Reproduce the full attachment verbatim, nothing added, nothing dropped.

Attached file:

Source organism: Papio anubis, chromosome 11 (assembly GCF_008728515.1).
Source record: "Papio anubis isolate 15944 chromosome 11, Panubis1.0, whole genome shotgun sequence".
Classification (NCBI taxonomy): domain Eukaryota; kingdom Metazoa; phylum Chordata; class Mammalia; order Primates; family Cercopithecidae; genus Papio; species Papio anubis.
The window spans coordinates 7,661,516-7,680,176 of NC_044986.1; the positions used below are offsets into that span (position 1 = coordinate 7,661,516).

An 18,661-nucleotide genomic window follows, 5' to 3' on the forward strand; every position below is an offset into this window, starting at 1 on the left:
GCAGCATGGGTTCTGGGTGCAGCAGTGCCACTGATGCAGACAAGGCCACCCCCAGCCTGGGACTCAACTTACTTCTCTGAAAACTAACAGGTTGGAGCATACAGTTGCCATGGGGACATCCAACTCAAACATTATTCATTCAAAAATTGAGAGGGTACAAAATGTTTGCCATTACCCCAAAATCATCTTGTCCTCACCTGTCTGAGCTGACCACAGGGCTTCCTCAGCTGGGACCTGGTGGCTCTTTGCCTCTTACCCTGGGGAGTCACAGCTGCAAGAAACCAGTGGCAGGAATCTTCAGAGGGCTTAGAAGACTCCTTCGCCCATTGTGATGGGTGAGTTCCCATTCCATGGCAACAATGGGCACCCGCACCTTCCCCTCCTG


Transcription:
Source organism: Papio anubis, chromosome 11 (assembly GCF_008728515.1).
Source record: "Papio anubis isolate 15944 chromosome 11, Panubis1.0, whole genome shotgun sequence".
Classification (NCBI taxonomy): domain Eukaryota; kingdom Metazoa; phylum Chordata; class Mammalia; order Primates; family Cercopithecidae; genus Papio; species Papio anubis.
The window spans coordinates 7,661,516-7,680,176 of NC_044986.1; the positions used below are offsets into that span (position 1 = coordinate 7,661,516).

An 18,661-nucleotide genomic window follows, 5' to 3' on the forward strand; every position below is an offset into this window, starting at 1 on the left:
GCAGCATGGGTTCTGGGTGCAGCAGTGCCACTGATGCAGACAAGGCCACCCCCAGCCTGGGACTCAACTTACTTCTCTGAAAACTAACAGGTTGGAGCATACAGTTGCCATGGGGACATCCAACTCAAACATTATTCATTCAAAAATTGAGAGGGTACAAAATGTTTGCCATTACCCCAAAATCATCTTGTCCTCACCTGTCTGAGCTGACCACAGGGCTTCCTCAGCTGGGACCTGGTGGCTCTTTGCCTCTTACCCTGGGGAGTCACAGCTGCAAGAAACCAGTGGCAGGAATCTTCAGAGGGCTTAGAAGACTCCTTCGCCCATTGTGATGGGTGAGTTCCCATTCCATGGCAACAATGGGCACCCGCACCTTCCCCTCCTG